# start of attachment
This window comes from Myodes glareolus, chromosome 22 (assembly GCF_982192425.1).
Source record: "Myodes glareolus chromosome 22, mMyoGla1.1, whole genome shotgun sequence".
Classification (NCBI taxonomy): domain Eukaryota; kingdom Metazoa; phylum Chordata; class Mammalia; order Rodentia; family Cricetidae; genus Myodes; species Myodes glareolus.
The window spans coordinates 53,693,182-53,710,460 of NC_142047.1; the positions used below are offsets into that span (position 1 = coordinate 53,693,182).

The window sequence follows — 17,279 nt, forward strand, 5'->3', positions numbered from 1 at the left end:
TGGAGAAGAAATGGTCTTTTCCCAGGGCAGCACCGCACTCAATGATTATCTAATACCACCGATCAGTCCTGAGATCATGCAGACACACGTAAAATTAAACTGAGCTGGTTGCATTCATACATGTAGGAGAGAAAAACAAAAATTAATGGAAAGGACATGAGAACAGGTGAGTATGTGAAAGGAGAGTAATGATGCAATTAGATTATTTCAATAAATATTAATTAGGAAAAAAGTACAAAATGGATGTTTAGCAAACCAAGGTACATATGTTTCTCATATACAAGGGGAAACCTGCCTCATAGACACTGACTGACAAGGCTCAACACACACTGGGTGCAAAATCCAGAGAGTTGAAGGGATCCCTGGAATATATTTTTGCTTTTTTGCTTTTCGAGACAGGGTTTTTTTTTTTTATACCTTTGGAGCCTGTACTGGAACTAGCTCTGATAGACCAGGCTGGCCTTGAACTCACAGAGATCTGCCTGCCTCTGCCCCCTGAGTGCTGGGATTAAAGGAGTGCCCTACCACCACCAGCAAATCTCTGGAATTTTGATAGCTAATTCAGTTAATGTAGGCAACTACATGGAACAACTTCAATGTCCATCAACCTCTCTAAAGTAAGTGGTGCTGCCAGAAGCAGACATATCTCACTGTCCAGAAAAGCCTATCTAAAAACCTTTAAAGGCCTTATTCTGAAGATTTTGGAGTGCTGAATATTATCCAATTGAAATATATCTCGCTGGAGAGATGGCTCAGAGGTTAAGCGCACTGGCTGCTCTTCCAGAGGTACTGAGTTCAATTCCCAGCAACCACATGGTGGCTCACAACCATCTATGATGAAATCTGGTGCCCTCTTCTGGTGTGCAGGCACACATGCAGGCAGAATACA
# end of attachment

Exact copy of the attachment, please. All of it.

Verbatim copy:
This window comes from Myodes glareolus, chromosome 22 (assembly GCF_982192425.1).
Source record: "Myodes glareolus chromosome 22, mMyoGla1.1, whole genome shotgun sequence".
Classification (NCBI taxonomy): domain Eukaryota; kingdom Metazoa; phylum Chordata; class Mammalia; order Rodentia; family Cricetidae; genus Myodes; species Myodes glareolus.
The window spans coordinates 53,693,182-53,710,460 of NC_142047.1; the positions used below are offsets into that span (position 1 = coordinate 53,693,182).

The window sequence follows — 17,279 nt, forward strand, 5'->3', positions numbered from 1 at the left end:
TGGAGAAGAAATGGTCTTTTCCCAGGGCAGCACCGCACTCAATGATTATCTAATACCACCGATCAGTCCTGAGATCATGCAGACACACGTAAAATTAAACTGAGCTGGTTGCATTCATACATGTAGGAGAGAAAAACAAAAATTAATGGAAAGGACATGAGAACAGGTGAGTATGTGAAAGGAGAGTAATGATGCAATTAGATTATTTCAATAAATATTAATTAGGAAAAAAGTACAAAATGGATGTTTAGCAAACCAAGGTACATATGTTTCTCATATACAAGGGGAAACCTGCCTCATAGACACTGACTGACAAGGCTCAACACACACTGGGTGCAAAATCCAGAGAGTTGAAGGGATCCCTGGAATATATTTTTGCTTTTTTGCTTTTCGAGACAGGGTTTTTTTTTTTTATACCTTTGGAGCCTGTACTGGAACTAGCTCTGATAGACCAGGCTGGCCTTGAACTCACAGAGATCTGCCTGCCTCTGCCCCCTGAGTGCTGGGATTAAAGGAGTGCCCTACCACCACCAGCAAATCTCTGGAATTTTGATAGCTAATTCAGTTAATGTAGGCAACTACATGGAACAACTTCAATGTCCATCAACCTCTCTAAAGTAAGTGGTGCTGCCAGAAGCAGACATATCTCACTGTCCAGAAAAGCCTATCTAAAAACCTTTAAAGGCCTTATTCTGAAGATTTTGGAGTGCTGAATATTATCCAATTGAAATATATCTCGCTGGAGAGATGGCTCAGAGGTTAAGCGCACTGGCTGCTCTTCCAGAGGTACTGAGTTCAATTCCCAGCAACCACATGGTGGCTCACAACCATCTATGATGAAATCTGGTGCCCTCTTCTGGTGTGCAGGCACACATGCAGGCAGAATACA